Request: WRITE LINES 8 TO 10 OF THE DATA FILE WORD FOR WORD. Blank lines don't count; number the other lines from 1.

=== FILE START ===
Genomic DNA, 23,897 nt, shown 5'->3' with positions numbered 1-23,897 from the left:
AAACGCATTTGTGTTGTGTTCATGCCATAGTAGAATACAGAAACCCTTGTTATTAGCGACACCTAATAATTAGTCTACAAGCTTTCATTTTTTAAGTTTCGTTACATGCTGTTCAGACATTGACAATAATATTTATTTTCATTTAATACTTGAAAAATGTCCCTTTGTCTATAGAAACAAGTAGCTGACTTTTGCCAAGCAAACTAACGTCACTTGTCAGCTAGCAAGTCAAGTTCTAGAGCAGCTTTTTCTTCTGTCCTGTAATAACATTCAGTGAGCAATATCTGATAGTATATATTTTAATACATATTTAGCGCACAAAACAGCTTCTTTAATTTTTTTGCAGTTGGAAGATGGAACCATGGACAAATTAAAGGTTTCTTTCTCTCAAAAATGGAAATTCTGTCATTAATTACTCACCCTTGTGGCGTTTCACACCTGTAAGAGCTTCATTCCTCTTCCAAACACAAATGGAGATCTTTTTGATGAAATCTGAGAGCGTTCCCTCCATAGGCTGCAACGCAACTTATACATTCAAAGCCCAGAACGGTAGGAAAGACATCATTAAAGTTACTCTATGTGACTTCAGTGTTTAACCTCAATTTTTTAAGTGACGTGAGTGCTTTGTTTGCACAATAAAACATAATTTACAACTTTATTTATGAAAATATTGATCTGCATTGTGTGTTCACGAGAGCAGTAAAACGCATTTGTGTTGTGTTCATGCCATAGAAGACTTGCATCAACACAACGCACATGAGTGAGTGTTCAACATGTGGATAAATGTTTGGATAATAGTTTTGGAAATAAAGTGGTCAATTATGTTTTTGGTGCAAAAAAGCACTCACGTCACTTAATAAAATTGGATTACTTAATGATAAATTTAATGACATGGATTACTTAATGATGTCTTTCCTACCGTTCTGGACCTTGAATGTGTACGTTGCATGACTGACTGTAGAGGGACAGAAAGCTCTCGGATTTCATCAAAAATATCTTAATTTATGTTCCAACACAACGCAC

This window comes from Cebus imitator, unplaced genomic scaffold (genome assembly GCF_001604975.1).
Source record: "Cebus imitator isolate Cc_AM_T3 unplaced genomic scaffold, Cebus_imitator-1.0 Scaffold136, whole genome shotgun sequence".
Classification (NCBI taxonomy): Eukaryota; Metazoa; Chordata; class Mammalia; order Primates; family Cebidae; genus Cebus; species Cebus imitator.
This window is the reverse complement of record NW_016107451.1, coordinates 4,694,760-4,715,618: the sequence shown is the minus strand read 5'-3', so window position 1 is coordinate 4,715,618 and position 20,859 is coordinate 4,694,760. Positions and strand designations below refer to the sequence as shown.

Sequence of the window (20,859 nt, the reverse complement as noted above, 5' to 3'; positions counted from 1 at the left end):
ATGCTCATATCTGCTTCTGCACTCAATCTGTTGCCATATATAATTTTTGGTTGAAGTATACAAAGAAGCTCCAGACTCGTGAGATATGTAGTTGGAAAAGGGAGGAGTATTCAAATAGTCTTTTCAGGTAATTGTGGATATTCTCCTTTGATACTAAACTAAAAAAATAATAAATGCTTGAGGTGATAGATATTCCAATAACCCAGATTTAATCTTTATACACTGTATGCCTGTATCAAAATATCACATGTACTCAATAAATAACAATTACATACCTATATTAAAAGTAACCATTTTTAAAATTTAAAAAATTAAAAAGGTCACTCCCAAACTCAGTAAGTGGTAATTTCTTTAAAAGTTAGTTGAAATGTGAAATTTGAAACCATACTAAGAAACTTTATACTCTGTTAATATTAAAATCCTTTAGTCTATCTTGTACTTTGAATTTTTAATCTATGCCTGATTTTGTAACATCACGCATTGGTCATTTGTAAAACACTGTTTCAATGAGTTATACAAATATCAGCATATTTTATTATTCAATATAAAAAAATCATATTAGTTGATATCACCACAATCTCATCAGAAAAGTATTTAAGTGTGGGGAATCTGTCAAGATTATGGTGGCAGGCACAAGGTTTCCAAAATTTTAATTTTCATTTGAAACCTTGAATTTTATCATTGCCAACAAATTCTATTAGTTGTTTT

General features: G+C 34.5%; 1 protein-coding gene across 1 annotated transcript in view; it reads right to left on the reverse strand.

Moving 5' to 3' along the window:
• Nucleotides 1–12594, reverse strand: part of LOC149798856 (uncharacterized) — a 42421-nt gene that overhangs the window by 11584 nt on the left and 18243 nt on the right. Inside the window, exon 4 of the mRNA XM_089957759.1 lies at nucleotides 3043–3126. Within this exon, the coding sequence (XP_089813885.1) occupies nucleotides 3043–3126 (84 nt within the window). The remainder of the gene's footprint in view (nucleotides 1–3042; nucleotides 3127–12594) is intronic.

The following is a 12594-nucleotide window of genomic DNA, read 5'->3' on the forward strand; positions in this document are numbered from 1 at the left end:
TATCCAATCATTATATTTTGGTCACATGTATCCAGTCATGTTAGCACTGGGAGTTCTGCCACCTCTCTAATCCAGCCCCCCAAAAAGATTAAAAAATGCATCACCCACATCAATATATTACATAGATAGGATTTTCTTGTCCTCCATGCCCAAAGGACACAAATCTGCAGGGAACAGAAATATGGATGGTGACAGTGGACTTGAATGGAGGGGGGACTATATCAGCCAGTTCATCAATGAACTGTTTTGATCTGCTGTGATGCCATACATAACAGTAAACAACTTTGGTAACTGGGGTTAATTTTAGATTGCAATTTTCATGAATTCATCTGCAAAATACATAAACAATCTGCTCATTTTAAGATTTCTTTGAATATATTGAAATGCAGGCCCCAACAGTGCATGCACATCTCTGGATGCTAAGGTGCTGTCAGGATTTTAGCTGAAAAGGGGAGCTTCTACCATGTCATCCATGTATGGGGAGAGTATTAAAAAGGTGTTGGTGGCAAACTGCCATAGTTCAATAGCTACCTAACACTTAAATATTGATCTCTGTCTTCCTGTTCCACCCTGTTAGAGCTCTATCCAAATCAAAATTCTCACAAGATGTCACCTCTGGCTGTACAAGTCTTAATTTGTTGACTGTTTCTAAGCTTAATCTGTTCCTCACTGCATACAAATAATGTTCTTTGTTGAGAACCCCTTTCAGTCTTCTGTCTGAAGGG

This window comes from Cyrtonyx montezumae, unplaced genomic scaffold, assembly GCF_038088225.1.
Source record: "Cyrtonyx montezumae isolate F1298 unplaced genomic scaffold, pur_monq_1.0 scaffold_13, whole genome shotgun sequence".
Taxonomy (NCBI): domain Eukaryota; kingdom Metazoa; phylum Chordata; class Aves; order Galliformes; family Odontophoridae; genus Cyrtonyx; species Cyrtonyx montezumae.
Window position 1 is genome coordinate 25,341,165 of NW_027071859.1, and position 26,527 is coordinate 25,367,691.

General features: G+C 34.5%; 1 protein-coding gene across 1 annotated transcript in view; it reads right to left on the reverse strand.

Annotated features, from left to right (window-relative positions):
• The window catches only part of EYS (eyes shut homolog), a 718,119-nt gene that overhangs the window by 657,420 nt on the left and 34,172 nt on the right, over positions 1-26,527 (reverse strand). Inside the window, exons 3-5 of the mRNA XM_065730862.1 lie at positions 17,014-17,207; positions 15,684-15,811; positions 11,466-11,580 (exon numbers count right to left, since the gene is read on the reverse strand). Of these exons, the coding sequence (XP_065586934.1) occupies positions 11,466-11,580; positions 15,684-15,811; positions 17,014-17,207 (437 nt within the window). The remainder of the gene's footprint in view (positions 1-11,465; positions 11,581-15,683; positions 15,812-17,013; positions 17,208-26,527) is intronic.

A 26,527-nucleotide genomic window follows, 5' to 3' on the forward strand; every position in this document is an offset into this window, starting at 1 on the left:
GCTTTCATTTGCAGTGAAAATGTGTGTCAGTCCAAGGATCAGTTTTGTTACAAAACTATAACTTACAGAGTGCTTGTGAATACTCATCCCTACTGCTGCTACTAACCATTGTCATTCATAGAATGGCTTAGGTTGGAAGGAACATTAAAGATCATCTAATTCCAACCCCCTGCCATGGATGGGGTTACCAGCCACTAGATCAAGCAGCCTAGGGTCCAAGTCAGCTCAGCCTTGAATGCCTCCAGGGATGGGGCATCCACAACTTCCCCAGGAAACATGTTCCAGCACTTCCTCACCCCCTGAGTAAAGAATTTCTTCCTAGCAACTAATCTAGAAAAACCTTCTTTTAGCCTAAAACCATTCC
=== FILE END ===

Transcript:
ATGCTCATATCTGCTTCTGCACTCAATCTGTTGCCATATATAATTTTTGGTTGAAGTATACAAAGAAGCTCCAGACTCGTGAGATATGTAGTTGGAAAAGGGAGGAGTATTCAAATAGTCTTTTCAGGTAATTGTGGATATTCTCCTTTGATACTAAACTAAAAAAATAATAAATGCTTGAGGTGATAGATATTCCAATAACCCAGATTTAATCTTTATACACTGTATGCCTGTATCAAAATATCACATGTACTCAATAAATAACAATTACATACCTATATTAAAAGTAACCATTTTTAAAATTTAAAAAATTAAAAAGGTCACTCCCAAACTCAGTAAGTGGTAATTTCTTTAAAAGTTAGTTGAAATGTGAAATTTGAAACCATACTAAGAAACTTTATACTCTGTTAATATTAAAATCCTTTAGTCTATCTTGTACTTTGAATTTTTAATCTATGCCTGATTTTGTAACATCACGCATTGGTCATTTGTAAAACACTGTTTCAATGAGTTATACAAATATCAGCATATTTTATTATTCAATATAAAAAAATCATATTAGTTGATATCACCACAATCTCATCAGAAAAGTATTTAAGTGTGGGGAATCTGTCAAGATTATGGTGGCAGGCACAAGGTTTCCAAAATTTTAATTTTCATTTGAAACCTTGAATTTTATCATTGCCAACAAATTCTATTAGTTGTTTT

General features: G+C 34.5%; 1 protein-coding gene across 1 annotated transcript in view; it reads right to left on the reverse strand.

Moving 5' to 3' along the window: